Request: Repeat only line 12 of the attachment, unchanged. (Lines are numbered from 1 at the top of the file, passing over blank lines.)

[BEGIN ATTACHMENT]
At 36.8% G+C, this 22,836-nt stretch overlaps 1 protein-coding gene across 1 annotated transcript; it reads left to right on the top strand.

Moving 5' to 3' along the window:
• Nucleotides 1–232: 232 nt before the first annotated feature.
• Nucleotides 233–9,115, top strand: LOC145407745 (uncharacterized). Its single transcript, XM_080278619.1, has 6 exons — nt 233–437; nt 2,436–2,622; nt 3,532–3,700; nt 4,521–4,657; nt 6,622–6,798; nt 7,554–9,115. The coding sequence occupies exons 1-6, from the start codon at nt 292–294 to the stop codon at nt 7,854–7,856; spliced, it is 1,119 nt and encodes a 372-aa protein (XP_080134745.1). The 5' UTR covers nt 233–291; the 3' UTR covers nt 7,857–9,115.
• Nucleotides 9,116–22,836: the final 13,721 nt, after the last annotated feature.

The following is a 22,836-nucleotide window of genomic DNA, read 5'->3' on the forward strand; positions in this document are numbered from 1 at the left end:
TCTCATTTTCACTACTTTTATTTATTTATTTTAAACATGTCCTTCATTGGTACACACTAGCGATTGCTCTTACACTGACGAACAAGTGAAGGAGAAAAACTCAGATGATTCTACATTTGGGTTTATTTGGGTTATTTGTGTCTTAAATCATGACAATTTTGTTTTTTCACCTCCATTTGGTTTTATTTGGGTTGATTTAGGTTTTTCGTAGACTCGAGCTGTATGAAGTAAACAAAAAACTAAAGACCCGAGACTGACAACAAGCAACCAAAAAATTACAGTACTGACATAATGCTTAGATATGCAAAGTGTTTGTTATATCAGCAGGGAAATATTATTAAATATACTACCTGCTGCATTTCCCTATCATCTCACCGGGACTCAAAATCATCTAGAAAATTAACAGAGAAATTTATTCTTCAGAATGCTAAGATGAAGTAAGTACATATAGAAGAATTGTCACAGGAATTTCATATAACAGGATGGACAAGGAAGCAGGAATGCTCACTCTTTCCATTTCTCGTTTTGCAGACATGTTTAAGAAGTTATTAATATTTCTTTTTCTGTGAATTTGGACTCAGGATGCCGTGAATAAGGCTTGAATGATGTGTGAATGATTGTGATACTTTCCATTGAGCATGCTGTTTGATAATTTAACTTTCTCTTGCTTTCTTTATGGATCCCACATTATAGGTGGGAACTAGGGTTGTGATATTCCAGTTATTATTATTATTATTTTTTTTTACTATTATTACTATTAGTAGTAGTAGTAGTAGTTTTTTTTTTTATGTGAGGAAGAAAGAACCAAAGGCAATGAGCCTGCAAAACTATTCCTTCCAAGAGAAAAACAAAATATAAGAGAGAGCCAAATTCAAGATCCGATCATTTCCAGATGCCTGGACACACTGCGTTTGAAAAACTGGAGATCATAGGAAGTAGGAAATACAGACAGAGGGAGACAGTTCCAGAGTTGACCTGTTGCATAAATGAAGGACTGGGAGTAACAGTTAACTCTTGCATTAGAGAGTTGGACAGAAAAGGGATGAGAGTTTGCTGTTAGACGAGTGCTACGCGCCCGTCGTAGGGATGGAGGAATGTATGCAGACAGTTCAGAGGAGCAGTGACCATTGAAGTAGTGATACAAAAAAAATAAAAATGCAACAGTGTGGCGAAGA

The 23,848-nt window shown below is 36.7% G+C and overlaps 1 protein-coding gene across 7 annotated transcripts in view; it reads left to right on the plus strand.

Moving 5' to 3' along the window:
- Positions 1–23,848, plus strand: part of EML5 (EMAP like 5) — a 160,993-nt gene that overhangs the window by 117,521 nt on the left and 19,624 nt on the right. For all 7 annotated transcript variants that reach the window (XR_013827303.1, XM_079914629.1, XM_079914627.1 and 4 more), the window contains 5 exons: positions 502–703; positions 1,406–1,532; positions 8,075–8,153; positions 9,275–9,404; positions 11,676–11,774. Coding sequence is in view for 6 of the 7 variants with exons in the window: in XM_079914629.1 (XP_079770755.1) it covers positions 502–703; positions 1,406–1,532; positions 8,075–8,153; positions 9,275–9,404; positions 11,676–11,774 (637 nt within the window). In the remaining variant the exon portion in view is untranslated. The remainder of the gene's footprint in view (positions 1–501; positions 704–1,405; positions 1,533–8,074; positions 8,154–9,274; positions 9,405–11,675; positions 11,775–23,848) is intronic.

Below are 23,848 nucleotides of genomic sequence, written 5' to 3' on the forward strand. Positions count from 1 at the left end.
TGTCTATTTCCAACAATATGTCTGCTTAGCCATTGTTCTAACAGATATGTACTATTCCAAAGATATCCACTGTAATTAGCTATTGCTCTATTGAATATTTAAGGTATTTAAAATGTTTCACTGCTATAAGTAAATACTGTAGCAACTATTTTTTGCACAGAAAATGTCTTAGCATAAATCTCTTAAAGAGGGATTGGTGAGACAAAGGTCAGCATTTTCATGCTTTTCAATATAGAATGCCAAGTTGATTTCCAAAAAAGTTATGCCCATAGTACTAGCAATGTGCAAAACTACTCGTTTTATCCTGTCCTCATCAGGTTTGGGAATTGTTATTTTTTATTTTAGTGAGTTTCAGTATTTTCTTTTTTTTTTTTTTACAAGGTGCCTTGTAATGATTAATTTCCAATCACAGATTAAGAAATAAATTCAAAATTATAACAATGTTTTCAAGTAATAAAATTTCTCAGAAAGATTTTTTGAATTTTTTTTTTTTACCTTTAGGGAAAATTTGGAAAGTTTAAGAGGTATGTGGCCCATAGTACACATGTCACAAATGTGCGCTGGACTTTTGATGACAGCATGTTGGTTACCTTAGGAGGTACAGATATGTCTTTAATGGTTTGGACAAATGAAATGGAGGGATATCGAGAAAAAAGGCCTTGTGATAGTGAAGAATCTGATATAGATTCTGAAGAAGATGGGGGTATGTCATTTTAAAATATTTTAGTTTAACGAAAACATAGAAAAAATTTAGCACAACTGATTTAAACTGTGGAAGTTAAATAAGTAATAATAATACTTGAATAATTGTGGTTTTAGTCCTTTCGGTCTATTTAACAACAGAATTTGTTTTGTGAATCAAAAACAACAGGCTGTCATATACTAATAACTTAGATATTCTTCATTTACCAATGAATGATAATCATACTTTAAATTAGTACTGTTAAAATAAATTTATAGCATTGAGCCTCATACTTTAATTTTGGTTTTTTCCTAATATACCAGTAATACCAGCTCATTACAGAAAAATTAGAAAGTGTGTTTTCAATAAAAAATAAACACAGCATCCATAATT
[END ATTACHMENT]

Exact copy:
TGTCTATTTCCAACAATATGTCTGCTTAGCCATTGTTCTAACAGATATGTACTATTCCAAAGATATCCACTGTAATTAGCTATTGCTCTATTGAATATTTAAGGTATTTAAAATGTTTCACTGCTATAAGTAAATACTGTAGCAACTATTTTTTGCACAGAAAATGTCTTAGCATAAATCTCTTAAAGAGGGATTGGTGAGACAAAGGTCAGCATTTTCATGCTTTTCAATATAGAATGCCAAGTTGATTTCCAAAAAAGTTATGCCCATAGTACTAGCAATGTGCAAAACTACTCGTTTTATCCTGTCCTCATCAGGTTTGGGAATTGTTATTTTTTATTTTAGTGAGTTTCAGTATTTTCTTTTTTTTTTTTTTACAAGGTGCCTTGTAATGATTAATTTCCAATCACAGATTAAGAAATAAATTCAAAATTATAACAATGTTTTCAAGTAATAAAATTTCTCAGAAAGATTTTTTGAATTTTTTTTTTTTACCTTTAGGGAAAATTTGGAAAGTTTAAGAGGTATGTGGCCCATAGTACACATGTCACAAATGTGCGCTGGACTTTTGATGACAGCATGTTGGTTACCTTAGGAGGTACAGATATGTCTTTAATGGTTTGGACAAATGAAATGGAGGGATATCGAGAAAAAAGGCCTTGTGATAGTGAAGAATCTGATATAGATTCTGAAGAAGATGGGGGTATGTCATTTTAAAATATTTTAGTTTAACGAAAACATAGAAAAAATTTAGCACAACTGATTTAAACTGTGGAAGTTAAATAAGTAATAATAATACTTGAATAATTGTGGTTTTAGTCCTTTCGGTCTATTTAACAACAGAATTTGTTTTGTGAATCAAAAACAACAGGCTGTCATATACTAATAACTTAGATATTCTTCATTTACCAATGAATGATAATCATACTTTAAATTAGTACTGTTAAAATAAATTTATAGCATTGAGCCTCATACTTTAATTTTGGTTTTTTCCTAATATACCAGTAATACCAGCTCATTACAGAAAAATTAGAAAGTGTGTTTTCAATAAAAAATAAACACAGCATCCATAATT